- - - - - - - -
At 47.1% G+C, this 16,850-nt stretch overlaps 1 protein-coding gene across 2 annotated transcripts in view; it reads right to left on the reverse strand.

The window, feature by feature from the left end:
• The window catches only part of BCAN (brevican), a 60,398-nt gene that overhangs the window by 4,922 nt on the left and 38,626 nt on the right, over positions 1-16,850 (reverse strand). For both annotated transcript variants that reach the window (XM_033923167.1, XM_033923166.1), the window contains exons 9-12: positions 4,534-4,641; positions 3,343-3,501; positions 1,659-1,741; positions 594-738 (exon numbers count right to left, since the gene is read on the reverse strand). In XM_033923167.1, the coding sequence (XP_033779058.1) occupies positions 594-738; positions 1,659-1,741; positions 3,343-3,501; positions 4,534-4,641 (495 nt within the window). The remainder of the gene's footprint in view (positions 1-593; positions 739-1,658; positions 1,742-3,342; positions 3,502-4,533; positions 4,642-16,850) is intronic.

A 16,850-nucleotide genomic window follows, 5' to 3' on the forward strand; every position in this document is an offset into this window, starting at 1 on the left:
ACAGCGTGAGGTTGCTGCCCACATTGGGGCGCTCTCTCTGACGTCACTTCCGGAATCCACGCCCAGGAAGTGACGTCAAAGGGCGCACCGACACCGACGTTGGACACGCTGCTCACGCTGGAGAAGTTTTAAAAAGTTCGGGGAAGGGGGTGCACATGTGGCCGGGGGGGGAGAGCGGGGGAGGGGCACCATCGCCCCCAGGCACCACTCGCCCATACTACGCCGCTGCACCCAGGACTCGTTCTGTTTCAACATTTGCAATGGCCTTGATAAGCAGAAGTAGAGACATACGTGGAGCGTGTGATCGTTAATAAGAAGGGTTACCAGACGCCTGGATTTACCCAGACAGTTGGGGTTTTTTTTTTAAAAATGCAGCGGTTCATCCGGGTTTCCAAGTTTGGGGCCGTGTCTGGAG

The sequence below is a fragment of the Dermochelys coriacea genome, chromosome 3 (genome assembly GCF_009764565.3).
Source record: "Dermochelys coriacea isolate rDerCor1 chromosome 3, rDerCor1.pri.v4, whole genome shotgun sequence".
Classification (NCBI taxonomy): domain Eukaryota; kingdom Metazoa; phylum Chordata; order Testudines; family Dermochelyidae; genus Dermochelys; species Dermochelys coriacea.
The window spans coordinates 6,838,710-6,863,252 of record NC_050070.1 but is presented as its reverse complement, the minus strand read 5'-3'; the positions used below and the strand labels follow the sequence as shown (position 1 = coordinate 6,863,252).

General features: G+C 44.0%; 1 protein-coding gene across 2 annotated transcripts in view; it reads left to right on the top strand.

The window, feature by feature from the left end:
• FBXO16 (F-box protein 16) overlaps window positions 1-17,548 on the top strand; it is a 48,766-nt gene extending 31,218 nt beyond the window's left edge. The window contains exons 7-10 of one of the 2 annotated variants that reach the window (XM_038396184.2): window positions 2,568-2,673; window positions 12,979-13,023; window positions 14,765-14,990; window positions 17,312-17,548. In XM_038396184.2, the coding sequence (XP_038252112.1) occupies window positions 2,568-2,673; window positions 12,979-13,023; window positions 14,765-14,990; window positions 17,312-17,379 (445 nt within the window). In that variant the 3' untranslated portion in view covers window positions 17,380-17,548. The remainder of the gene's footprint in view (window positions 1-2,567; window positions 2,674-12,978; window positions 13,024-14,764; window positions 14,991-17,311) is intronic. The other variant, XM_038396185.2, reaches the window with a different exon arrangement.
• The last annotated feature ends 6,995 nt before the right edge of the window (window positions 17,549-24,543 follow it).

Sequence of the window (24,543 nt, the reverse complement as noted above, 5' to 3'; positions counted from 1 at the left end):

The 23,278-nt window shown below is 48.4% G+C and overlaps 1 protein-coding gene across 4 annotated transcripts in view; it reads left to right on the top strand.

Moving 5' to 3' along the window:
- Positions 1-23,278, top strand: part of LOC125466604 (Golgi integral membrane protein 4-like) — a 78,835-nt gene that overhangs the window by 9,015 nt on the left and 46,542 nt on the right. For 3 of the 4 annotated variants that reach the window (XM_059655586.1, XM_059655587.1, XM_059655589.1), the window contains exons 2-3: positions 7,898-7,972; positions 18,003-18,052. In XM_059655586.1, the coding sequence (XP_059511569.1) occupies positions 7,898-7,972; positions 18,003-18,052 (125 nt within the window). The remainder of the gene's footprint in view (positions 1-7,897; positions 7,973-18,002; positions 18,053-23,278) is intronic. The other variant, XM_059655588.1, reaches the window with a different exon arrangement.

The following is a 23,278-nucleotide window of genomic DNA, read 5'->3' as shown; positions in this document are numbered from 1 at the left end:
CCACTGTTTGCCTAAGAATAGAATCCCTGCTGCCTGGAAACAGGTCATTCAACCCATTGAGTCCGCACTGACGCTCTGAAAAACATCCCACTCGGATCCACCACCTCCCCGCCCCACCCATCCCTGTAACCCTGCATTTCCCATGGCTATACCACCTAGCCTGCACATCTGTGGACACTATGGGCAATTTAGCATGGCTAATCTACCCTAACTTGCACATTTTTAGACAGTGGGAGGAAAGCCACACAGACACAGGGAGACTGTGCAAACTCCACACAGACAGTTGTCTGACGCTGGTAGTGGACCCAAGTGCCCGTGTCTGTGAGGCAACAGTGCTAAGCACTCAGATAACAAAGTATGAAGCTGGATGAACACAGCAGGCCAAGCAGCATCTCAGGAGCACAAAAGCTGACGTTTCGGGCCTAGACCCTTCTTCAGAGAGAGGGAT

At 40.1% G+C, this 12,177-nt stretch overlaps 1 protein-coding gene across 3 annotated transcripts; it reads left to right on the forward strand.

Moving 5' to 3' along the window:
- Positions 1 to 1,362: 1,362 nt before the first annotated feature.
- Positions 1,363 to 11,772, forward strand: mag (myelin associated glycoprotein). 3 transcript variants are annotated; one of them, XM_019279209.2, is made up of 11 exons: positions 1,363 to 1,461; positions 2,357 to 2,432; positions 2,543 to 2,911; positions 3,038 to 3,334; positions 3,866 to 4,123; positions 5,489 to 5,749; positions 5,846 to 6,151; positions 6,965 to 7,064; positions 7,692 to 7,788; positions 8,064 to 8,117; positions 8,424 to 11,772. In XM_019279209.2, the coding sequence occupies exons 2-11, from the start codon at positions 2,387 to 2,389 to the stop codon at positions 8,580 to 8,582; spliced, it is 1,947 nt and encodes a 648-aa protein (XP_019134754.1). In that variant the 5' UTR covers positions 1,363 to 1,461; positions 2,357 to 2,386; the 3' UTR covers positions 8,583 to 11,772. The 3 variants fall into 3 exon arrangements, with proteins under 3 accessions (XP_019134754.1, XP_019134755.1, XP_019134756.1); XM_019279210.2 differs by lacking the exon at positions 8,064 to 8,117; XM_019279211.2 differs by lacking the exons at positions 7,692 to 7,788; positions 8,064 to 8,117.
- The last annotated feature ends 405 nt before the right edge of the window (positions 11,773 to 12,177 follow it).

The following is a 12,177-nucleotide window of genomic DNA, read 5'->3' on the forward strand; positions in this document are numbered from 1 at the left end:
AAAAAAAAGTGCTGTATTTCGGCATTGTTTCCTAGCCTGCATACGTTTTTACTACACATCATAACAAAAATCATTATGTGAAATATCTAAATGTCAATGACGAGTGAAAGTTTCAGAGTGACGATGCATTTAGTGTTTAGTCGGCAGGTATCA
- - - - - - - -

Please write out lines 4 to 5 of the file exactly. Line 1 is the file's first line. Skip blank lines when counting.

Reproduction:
A 16,850-nucleotide genomic window follows, 5' to 3' on the forward strand; every position in this document is an offset into this window, starting at 1 on the left:
ACAGCGTGAGGTTGCTGCCCACATTGGGGCGCTCTCTCTGACGTCACTTCCGGAATCCACGCCCAGGAAGTGACGTCAAAGGGCGCACCGACACCGACGTTGGACACGCTGCTCACGCTGGAGAAGTTTTAAAAAGTTCGGGGAAGGGGGTGCACATGTGGCCGGGGGGGGAGAGCGGGGGAGGGGCACCATCGCCCCCAGGCACCACTCGCCCATACTACGCCGCTGCACCCAGGACTCGTTCTGTTTCAACATTTGCAATGGCCTTGATAAGCAGAAGTAGAGACATACGTGGAGCGTGTGATCGTTAATAAGAAGGGTTACCAGACGCCTGGATTTACCCAGACAGTTGGGGTTTTTTTTTTAAAAATGCAGCGGTTCATCCGGGTTTCCAAGTTTGGGGCCGTGTCTGGAG